When people start to live in these truths, they suddenly realize they have no need for many of the teachers they used to depend on to help them “stay right” with God. It’s all still Catholicism without the collars and Romish trappings, but the same basic mind-slavery.

    Be free, but be free of it all!

  20. Yes, to them salvation takes time. Time to prove that you are. Time to know that you are. Time to ‘work out your salvation with fear and trembling’ (relating that verse to eternal life)…

  21. “the process”????

    John 5:24 – 24 Verily, verily, I say unto you, He that heareth my word, and believeth on him that sent me, hath everlasting life, and shall not come into condemnation; but is PASSED from death unto life

    I got to be “reals”. The religious are tiring!!!! time for a nap.

  22. Preston, I actually did that with the loadship people, an article entitled that, for this very reason. They pride themselves on being chosen, being ‘gifted’ their faith and repentance, yet boast about what one must ‘do’ to prove they are saved, and insist that if others don’t, somehow they are not saved. Why does a man like Paul Washer preach ‘if one has truly been saved, they’ll prove it by repenting and will keep on repenting for the rest of their lives’, then on the same site his wife has a ‘testimony’. A testimony of what? That she started the process for reals this time?

  23. funny (ironic),

    “trampling underfoot the Son of God” in context of Hebrews 10 was about those going back to the levitcal law and sacrificing animals; in essence saying “the blood shed at the cross was not good enough” (the blood an unholy thing, and hath done despite unto he Spirit of grace)

    So in essence, THEY are “trampling underfoot the Son of God” according to the bible (in my opinion), saying the blood shed was not good enough to save (the once for all sacrifice 10:10)

    That’s just trying to put “human logic” to a passage without looking at context. (which we all can sometimes do) According to the “religious” I have trampled on Him as well. (smh).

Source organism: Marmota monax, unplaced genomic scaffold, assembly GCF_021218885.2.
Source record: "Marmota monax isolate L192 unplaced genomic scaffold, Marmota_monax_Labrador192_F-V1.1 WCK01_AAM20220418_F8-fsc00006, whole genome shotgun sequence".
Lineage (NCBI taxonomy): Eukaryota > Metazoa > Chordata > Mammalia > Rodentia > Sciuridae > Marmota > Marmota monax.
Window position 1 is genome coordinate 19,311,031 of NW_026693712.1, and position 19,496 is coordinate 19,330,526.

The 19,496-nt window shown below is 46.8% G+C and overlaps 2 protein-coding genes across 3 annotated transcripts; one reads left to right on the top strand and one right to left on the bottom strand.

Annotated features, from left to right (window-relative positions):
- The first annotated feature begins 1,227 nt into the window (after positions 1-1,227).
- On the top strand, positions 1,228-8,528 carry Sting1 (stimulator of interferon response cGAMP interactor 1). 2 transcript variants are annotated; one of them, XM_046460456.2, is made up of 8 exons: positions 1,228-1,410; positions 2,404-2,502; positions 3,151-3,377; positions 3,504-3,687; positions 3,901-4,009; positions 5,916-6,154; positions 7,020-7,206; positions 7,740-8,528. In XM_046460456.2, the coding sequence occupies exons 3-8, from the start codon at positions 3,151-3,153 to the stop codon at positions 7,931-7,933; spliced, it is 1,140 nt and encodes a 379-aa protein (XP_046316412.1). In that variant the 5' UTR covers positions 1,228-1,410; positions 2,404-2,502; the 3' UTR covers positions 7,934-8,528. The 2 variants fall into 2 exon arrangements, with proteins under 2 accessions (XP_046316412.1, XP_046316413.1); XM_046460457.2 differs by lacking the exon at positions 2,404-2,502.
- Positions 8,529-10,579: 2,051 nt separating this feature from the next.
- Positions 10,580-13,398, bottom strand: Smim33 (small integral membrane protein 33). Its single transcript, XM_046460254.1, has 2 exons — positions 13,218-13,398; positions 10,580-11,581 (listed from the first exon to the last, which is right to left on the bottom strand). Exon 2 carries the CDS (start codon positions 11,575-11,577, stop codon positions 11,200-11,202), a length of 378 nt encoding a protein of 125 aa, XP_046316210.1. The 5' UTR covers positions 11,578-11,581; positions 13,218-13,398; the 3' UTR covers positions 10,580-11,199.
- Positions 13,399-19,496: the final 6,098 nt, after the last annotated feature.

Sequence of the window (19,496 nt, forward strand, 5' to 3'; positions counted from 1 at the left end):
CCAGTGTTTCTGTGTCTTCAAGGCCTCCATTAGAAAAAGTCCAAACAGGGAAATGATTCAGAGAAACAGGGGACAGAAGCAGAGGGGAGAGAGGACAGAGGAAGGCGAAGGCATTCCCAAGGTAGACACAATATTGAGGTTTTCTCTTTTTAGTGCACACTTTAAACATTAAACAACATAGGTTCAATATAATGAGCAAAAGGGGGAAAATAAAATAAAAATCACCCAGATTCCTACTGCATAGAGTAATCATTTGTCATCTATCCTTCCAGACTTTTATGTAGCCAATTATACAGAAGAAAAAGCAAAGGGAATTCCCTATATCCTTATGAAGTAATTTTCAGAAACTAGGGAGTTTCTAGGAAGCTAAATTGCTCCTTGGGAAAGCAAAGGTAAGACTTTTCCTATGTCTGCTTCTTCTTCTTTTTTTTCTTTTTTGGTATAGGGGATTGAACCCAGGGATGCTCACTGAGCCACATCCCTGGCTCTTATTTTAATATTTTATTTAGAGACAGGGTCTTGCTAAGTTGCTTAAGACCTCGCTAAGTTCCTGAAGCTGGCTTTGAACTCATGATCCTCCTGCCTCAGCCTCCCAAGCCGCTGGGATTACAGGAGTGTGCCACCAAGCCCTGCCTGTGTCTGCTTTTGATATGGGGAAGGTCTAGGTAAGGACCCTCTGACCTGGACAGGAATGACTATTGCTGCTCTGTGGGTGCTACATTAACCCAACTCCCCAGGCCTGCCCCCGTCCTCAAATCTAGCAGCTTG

– Proverbs 14:12 – 12 There is a way which SEEMETH right unto a man, but the end thereof are the ways of death

  24. Holly, when my wife challenged someone to find “repent of sin” in the KJV, he said “I don’t have one.”

  25. Alex – 🙂 I like that. We are privileged indeed.

  26. Johninnc – Some of these people called Christians are our worst enemies at times. One today let everyone know I was a heretic teaching a false gospel because she said, she removes repentance from the gospel’.

    I asked her if she would mind showing me in her KJV where ‘repentance from sin’ was listed as a condition for eternal life, or even if she could find ‘repent from sin’ or ‘repentance from sin’ in there at all.

    I was blocked, and then she told the others of the heretic I was (posting my ‘Trampling the Son of God underfoot’ article). It’s really sad, because these are the people out there representing ‘Christianity’, with their bullhorns, and with their TURN FROM SIN OR BURN IN HELL signs, and they have no clue what the gospel is…

  27. Does privilege to suffer for our faith count? XD (Rev. 2:10)

  28. “Cops threaten man holding ‘John 3:16’ sign at ballpark
    Christian surrounded, ‘forcibly removed’ under threat of arrest.”
    Privileged, indeed.

  29. Holly, I agree that much of “Christendom” (along with the non-believing world) does not know what a Christian is.

  30. Here is where there definition and my definition, are two entirely different things. Also the obvious, they don’t understand what a Christian is. The ‘Christians’ they are identifying as such, are Calvinists, Catholics, Mormons, Jehovah’s witnesses, Pentecostals, Lutherans, Methodists, Anglicans, Wesleyan’s, Northern/Southern Baptists, etc. (Not of course saying some, a few, in some of these religions may have believed the gospel).

    And think on the Dominionist mindset of many/most of these people. They are not waiting for His kingdom to come, they think He is reigning now, and are trying to subdue the earth. Truly this thinking is not much different than the Muslims or any other religion at all that wants to take over and subdue others to their way of thinking. The metrosexuals have their own dominionist thinking, they may just not realize it, because they have suppressed the truth in unrighteousness. May the Lord cause some to come and read about how they can have eternal life…

  31. i do believe there is calvinist privilege. That’s all I see as the true ‘christianity’ being promoted virtually everywhere.

  32. but
    however
    also
    with
    and
    alongside
    too
    etc!!!!

  33. Preston, I did have writer’s block.

    As a bit of foreshadowing, I am also considering something along the lines of “I believe we are saved by grace alone through faith alone in Christ alone, but…”

  34. Fryingpan, every generation thinks they’ve “cracked the code.”

  35. Ecumenicalism at its finest.

    John, what took you so long? writers block? 🙂

  36. All visiting the linked site did was make me have to repeatedly pray, “Dear Lord, help me to love my enemies.” It’s not easy praying when you’re spitting nails.